Transportation

Braintree is situated in the Greater Boston Area, which has excellent rail, air, and highway facilities. State Route 128 and Interstate 95 divide the region into inner and outer zones, which are connected by numerous "spokes" providing direct access to the airport, port, and intermodal facilities of Boston.

Major highways

Principal highways in Braintree are Interstate 93 (which runs concurrently with U.S. 1) and Route 3, as well as 37, and 53. Entering Braintree from the north, I-93, Route 1, and Route 3 all run concurrently as the Southeast Expressway from Boston; in Braintree they diverge, with Route 3 heading south toward Cape Cod as the Pilgrims Highway, and I-93 and Route 1 heading west toward Route 128.

Rail

Commuter rail service to South Station, Boston, is available on the Middleboro & Plymouth lines from the Rail Station located on Union Street. Rail service on the Greenbush line started up in late 2007. The MBTA Red Line is also accessible at the same location.

Bus

Braintree is a member of the Massachusetts Bay Transportation Authority (MBTA) which provides fixed route service to Quincy Adams, Quincy Center, Braintree, and Ashmont stations. The MBTA also provides THE RIDE, a paratransit service for the elderly and disabled.

Airport

The majority of Braintree residents use Logan International Airport for air transportation, and the Norwood Memorial Airport, a Reliever (RL) facility, is also easily accessible with two asphalt runways 4,001'x 150' and 4,007'x 150'. Instrument approaches available: Non-precision.

Education

There are three high schools in Braintree: Braintree High School, a public school; Thayer Academy, a private school; and Archbishop Williams, a Roman Catholic private school.

Points of interest

Notable residents

Films shot in Braintree

External links

Notes and references


1911 encyclopedia

Up to date as of January 14, 2010

From LoveToKnow 1911

BRAINTREE, a township of Norfolk county, Massachusetts, U.S.A., on the Monatiquot river about Io m. S. of Boston. Pop. (1890) 4848; (1900) 5 9 81, including 1250 foreign-born; (1905, state census) 6879; (1910) 8066. The New York, New Haven & Hartford railway crosses the town and has stations at its villages of Braintree, South Braintree and East Braintree, which are also served by suburban electric railways. In South Braintree are the Thayer Academy (co-educational; opened 1877) and the Thayer public library, both founded by and named in honour of General Sylvanus Thayer (1785-1872), a well-known military engineer born in Braintree, who was superintendent of the United States Military Academy in 1817-1833 and has been called the "father of West Point." There are large shoe factories and other manufactories. Bog iron was early found in Braintree, and iron-works, among the first in America, were established here in 1644. Braintree was first incorporated in 1640 from land belonging to Boston and called Mount Wollaston, and was named from the town in England. At Merry Mount, in that part of Braintree which is now Quincy, a settlement was established by Thomas Morton in 1625, but the gay life of the settlers and their selling rum and firearms to the Indians greatly offended the Pilgrims of Plymouth, who in 1627 arrested Morton; soon afterward Governor John Endecott of Massachusetts Bay visited Merry Mount, rebuked the inhabitants and cut down their Maypole. Later the place was abandoned, and in 1634 a Puritan settlement was made here. In 1708 the town was divided into the North Precinct and the South Precinct, and it was in the former, now Quincy, that John Adams, John Hancock and John Quincy Adams were born. Quincy was separated from Braintree in 1792 (there were further additions to Quincy from Braintree in 1856), and Randolph in 1793.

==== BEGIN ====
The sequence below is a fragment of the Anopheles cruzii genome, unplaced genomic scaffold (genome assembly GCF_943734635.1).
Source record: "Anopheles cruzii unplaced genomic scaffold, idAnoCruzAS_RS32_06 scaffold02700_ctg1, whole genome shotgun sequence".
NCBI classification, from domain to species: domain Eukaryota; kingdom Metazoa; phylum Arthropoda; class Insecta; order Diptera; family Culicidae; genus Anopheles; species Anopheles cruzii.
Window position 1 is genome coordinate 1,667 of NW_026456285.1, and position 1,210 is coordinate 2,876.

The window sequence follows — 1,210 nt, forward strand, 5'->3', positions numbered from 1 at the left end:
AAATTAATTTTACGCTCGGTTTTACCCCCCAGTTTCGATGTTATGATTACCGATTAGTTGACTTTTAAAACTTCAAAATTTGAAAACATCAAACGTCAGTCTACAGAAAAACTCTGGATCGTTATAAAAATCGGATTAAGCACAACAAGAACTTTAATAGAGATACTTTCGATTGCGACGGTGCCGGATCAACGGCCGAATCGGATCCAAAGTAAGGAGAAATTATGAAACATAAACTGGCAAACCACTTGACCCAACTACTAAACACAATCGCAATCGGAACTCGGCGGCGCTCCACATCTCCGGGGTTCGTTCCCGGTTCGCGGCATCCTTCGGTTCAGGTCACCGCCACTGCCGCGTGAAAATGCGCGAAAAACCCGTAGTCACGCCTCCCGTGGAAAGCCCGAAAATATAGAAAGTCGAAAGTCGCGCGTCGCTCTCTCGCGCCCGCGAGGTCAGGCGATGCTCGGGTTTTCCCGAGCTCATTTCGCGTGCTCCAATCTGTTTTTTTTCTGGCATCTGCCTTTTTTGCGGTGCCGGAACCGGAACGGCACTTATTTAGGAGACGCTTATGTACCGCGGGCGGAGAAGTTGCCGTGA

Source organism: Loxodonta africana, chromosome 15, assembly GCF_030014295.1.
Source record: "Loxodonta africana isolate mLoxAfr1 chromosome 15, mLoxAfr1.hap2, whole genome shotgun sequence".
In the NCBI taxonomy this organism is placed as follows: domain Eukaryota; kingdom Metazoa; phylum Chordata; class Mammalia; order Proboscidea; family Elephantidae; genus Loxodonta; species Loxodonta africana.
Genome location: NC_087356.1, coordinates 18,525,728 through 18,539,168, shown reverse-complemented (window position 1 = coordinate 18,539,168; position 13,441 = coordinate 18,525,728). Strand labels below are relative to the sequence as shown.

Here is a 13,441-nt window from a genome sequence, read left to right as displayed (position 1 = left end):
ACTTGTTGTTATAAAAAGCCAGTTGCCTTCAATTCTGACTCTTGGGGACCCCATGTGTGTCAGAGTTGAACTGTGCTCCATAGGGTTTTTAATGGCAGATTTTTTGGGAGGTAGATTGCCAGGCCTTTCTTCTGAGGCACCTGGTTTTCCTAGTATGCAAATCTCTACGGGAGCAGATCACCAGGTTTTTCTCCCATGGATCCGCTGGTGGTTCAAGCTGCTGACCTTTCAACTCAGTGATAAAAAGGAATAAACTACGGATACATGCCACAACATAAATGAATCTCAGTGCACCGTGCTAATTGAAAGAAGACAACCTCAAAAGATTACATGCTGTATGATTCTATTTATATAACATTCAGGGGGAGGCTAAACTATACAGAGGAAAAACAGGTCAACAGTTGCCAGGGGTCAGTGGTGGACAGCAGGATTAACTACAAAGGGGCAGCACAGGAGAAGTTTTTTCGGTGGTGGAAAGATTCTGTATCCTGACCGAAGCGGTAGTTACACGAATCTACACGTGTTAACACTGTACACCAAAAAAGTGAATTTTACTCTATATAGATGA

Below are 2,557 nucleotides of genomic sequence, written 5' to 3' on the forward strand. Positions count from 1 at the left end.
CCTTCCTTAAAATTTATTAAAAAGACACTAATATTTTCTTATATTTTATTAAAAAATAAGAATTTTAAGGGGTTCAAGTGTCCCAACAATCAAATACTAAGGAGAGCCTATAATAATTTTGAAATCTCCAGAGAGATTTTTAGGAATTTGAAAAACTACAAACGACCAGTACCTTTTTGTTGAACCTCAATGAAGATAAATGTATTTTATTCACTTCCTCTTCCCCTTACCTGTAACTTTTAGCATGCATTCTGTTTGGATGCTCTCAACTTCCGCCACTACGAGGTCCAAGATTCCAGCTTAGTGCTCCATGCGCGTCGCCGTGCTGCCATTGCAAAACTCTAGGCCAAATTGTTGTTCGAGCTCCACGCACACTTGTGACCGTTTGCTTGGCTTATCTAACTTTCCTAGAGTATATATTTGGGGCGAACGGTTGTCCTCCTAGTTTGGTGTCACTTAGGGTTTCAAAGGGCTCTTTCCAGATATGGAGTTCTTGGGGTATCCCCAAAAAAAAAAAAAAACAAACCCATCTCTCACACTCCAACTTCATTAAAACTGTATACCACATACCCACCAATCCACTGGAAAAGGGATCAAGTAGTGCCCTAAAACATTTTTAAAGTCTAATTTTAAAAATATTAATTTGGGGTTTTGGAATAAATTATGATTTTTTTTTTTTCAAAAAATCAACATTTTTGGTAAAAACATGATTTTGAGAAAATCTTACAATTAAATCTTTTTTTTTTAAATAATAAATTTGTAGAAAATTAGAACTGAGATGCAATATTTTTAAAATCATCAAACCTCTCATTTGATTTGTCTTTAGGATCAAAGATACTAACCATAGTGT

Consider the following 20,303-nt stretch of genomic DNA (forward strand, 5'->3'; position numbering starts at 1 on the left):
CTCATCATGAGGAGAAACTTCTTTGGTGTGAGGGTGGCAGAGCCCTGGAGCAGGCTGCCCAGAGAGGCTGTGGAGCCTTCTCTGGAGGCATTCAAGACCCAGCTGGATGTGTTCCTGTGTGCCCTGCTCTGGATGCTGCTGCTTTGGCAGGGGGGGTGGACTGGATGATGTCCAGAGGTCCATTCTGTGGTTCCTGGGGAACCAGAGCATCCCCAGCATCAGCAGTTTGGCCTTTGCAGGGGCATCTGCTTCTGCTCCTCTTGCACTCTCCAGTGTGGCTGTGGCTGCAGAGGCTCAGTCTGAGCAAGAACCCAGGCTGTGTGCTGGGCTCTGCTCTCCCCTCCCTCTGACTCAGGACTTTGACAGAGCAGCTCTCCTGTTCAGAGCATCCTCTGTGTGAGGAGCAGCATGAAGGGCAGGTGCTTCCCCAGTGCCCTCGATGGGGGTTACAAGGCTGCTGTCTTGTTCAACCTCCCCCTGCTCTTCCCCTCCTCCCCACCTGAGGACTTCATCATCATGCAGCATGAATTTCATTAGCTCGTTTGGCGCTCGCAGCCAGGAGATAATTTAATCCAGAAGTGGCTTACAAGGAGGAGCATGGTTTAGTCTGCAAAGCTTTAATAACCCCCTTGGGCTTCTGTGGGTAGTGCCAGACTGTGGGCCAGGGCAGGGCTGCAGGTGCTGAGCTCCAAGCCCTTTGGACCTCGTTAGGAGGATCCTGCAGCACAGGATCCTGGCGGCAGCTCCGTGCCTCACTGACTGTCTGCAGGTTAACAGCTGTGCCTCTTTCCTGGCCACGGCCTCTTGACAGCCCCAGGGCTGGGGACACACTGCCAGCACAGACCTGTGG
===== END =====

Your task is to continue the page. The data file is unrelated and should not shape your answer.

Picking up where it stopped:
See D. M. Wilson, - Quincy, Old Braintree and Merry Mount (Boston, 1906); C. F. Adams, Jr., Three Episodes of Massachusetts History (Boston, 1892 and 1896); W. S. Pattee, History of Old Braintree and Quincy (Quincy, 1878).